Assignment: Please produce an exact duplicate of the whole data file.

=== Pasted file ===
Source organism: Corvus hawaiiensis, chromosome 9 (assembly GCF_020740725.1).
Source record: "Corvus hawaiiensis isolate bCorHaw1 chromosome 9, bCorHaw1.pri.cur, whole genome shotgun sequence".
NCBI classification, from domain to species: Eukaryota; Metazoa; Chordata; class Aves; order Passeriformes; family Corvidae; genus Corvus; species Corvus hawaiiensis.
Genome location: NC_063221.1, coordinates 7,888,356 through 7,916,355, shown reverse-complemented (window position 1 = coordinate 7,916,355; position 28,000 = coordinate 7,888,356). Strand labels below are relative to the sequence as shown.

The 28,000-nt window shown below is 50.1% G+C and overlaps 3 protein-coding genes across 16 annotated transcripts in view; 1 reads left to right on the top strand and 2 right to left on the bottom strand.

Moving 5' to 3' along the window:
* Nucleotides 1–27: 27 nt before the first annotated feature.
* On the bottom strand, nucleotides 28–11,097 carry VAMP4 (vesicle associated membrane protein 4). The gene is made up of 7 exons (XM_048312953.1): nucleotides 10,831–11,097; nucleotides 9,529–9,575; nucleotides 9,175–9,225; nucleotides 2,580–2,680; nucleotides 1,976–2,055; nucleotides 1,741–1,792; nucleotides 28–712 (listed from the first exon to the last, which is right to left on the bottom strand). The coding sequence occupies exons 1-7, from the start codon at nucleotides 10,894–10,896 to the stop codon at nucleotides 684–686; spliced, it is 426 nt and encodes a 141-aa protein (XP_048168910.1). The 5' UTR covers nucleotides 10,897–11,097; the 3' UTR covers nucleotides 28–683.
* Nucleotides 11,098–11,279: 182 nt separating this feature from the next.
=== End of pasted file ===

Source organism: Corvus hawaiiensis, chromosome 9 (assembly GCF_020740725.1).
Source record: "Corvus hawaiiensis isolate bCorHaw1 chromosome 9, bCorHaw1.pri.cur, whole genome shotgun sequence".
NCBI classification, from domain to species: Eukaryota; Metazoa; Chordata; class Aves; order Passeriformes; family Corvidae; genus Corvus; species Corvus hawaiiensis.
Genome location: NC_063221.1, coordinates 7,888,356 through 7,916,355, shown reverse-complemented (window position 1 = coordinate 7,916,355; position 28,000 = coordinate 7,888,356). Strand labels below are relative to the sequence as shown.

The 28,000-nt window shown below is 50.1% G+C and overlaps 3 protein-coding genes across 16 annotated transcripts in view; 1 reads left to right on the top strand and 2 right to left on the bottom strand.

Moving 5' to 3' along the window:
* Nucleotides 1–27: 27 nt before the first annotated feature.
* On the bottom strand, nucleotides 28–11,097 carry VAMP4 (vesicle associated membrane protein 4). The gene is made up of 7 exons (XM_048312953.1): nucleotides 10,831–11,097; nucleotides 9,529–9,575; nucleotides 9,175–9,225; nucleotides 2,580–2,680; nucleotides 1,976–2,055; nucleotides 1,741–1,792; nucleotides 28–712 (listed from the first exon to the last, which is right to left on the bottom strand). The coding sequence occupies exons 1-7, from the start codon at nucleotides 10,894–10,896 to the stop codon at nucleotides 684–686; spliced, it is 426 nt and encodes a 141-aa protein (XP_048168910.1). The 5' UTR covers nucleotides 10,897–11,097; the 3' UTR covers nucleotides 28–683.
* Nucleotides 11,098–11,279: 182 nt separating this feature from the next.